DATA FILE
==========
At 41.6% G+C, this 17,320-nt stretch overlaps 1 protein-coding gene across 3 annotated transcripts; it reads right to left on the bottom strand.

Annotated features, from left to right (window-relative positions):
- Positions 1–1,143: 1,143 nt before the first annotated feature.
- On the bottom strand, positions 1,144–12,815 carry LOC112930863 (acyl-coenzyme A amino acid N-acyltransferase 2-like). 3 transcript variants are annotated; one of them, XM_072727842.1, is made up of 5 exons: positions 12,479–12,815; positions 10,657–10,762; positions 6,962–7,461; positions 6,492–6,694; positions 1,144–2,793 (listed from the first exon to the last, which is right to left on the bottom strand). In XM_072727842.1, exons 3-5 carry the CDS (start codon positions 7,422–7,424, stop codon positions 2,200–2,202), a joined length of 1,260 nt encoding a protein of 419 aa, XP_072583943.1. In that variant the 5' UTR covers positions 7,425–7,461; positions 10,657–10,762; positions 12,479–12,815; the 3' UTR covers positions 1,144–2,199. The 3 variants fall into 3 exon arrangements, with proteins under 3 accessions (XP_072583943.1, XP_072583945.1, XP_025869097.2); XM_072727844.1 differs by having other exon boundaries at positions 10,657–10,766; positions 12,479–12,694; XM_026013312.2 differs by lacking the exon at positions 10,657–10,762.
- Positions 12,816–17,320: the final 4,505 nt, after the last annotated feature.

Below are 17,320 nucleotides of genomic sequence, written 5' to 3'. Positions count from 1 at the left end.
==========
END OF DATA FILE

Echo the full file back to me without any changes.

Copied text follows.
At 41.6% G+C, this 17,320-nt stretch overlaps 1 protein-coding gene across 3 annotated transcripts; it reads right to left on the bottom strand.

Annotated features, from left to right (window-relative positions):
- Positions 1–1,143: 1,143 nt before the first annotated feature.
- On the bottom strand, positions 1,144–12,815 carry LOC112930863 (acyl-coenzyme A amino acid N-acyltransferase 2-like). 3 transcript variants are annotated; one of them, XM_072727842.1, is made up of 5 exons: positions 12,479–12,815; positions 10,657–10,762; positions 6,962–7,461; positions 6,492–6,694; positions 1,144–2,793 (listed from the first exon to the last, which is right to left on the bottom strand). In XM_072727842.1, exons 3-5 carry the CDS (start codon positions 7,422–7,424, stop codon positions 2,200–2,202), a joined length of 1,260 nt encoding a protein of 419 aa, XP_072583943.1. In that variant the 5' UTR covers positions 7,425–7,461; positions 10,657–10,762; positions 12,479–12,815; the 3' UTR covers positions 1,144–2,199. The 3 variants fall into 3 exon arrangements, with proteins under 3 accessions (XP_072583943.1, XP_072583945.1, XP_025869097.2); XM_072727844.1 differs by having other exon boundaries at positions 10,657–10,766; positions 12,479–12,694; XM_026013312.2 differs by lacking the exon at positions 10,657–10,762.
- Positions 12,816–17,320: the final 4,505 nt, after the last annotated feature.

Below are 17,320 nucleotides of genomic sequence, written 5' to 3'. Positions count from 1 at the left end.